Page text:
Visually stunning remake is darker, more violent.
“The Lion King” is an extremely realistic computer-animated remake of Disney’s beloved 1994 original. Because of the realism (you’ll probably forget you’re not watching real animals some of the time), the violence is definitely more intense and potentially upsetting here than in the more cartoony classic. The insatiably hungry and scavenging hyenas, the terrifying and tear-jerking wildebeest stampede sequence (which ends in a tragic death), and the claw-and-teeth-filled fight scenes are undeniably scary, even for those who know what to expect. That said, there’s plenty of humor, too, including potty jokes from Pumbaa and Timon (the original movie’s implied “farted” is said loud and proud in this version of the pair’s “Hakuna Matata”). And it has clearly positive themes and messages: Parents and kids can discuss issues regarding family, friendship, loss, responsibility and community. The all-star voice cast includes Donald Glover (adult Simba), Beyoncé (adult Nala), Chiwetel Ejiofor (Scar), Seth Rogen (Pumbaa), Billy Eichner (Timon) and the venerable James Earl Jones reprising his inimitable role as King Mufasa. (118 minutes)
Awkwafina shines in excellent dramedy about family, culture.
“The Farewell” is a thought-provoking dramedy starring Awkwafina about a Chinese family that’s dealing with a loved one’s impending death. The film sheds light on the differences between Eastern and Western philosophies of life, particularly in the way that family members interact — but, more than that, it truly enhances understanding of Chinese life, beliefs and traditions. It’s mostly in Mandarin with English subtitles, though the words are fairly simple because several relatives don’t know Chinese well (which makes it a great pick for anyone learning Mandarin who wants to strengthen their skills). Although it’s rated PG, the themes and content are more appropriate for older tweens and up. “S---” is used once, and there’s quite a bit of smoking and drinking, leading up to a booze-fest of a wedding during which the family bonds over drinking games. Some characters communicate a value of money over happiness, and references are made to gambling (which is seen in a seedy, smoke-filled room). Themes include compassion, empathy and self-control. (98 minutes)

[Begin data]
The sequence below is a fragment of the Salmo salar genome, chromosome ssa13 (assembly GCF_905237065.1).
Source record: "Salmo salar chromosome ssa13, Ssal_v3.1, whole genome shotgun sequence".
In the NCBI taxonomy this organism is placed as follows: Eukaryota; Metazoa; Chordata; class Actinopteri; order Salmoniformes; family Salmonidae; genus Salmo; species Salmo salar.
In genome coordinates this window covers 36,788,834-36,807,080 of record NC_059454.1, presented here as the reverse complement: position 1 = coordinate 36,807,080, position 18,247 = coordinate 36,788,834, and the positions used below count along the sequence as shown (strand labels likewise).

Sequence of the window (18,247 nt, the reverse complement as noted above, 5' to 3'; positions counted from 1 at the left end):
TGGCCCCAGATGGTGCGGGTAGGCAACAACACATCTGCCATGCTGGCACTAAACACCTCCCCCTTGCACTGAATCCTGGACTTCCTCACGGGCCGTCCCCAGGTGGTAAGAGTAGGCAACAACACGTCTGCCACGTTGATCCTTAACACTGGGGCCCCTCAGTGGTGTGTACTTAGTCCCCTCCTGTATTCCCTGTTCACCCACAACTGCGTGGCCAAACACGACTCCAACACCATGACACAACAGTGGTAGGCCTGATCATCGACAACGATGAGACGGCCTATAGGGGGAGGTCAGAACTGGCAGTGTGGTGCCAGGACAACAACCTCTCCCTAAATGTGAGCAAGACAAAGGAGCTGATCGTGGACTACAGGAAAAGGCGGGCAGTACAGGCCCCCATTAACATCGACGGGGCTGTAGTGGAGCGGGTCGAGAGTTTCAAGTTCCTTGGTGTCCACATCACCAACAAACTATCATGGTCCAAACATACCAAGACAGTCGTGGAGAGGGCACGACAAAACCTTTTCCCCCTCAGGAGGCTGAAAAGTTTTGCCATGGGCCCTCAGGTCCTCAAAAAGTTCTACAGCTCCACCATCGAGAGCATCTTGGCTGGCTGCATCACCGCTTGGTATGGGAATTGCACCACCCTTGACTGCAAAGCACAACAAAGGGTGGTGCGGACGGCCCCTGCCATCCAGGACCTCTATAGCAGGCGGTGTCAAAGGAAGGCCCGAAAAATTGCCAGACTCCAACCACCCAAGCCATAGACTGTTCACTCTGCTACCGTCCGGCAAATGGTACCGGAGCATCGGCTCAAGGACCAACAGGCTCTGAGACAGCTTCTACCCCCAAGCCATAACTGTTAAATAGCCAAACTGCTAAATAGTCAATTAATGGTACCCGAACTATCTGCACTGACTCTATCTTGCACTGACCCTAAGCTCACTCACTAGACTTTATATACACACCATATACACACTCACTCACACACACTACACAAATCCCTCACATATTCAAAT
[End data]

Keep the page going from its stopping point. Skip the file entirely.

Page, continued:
Okay mini-golf game show is silly, family-friendly fun.
“Holey Moley” is a game show executive produced by NBA champion Stephen Curry that combines miniature golf with obstacle-course races. It’s family friendly, but contestants often tumble, slip, and fall or get hit with something while making their way through the contest. You’ll hear a few strong words here and there (usually said by contestants), as well as occasional bathroom humor. Sportscaster Joe Tessitore and comedian Rob Riggle offer putt-by-putt commentary. (One-hour episodes)
Thursdays at 8 p.m. on ABC, also available via abc.com streaming.
Family-friendly themes, laughs sell sitcom/improv series.
“Just Roll With It” is a hybrid sitcom/improvisational comedy series that centers on a biracial blended family and allows the studio audience to choose scenarios for the cast at pivotal points in the story. At predetermined times, a horn sound directs the actors to stop and audience members vote electronically for what will happen when the scene restarts. This format emphasizes the actors’ ability to adapt to changing circumstances and perform under pressure. Also prominent in the story are strong family themes, especially as they relate to blended families and stepparent/stepsibling relationships. Expect to see some mild rebellion from one of the kids, who usually learns a valuable lesson from her missteps. This highly enjoyable series tackles relatable issues of family (and especially blended family) relationships with honesty, heart and many laughs. (30-minute episodes)
Wednesdays at 8 p.m. on the Disney Channel; also available via DisneyNOW.
Common Sense Media helps families make smart media choices. Go to commonsensemedia.org for age-based and educational ratings and reviews for movies, games, apps, TV shows, websites and books.
Correction: An earlier version of this story listed incorrect broadcast times for “Just Roll With It.” This version has been updated.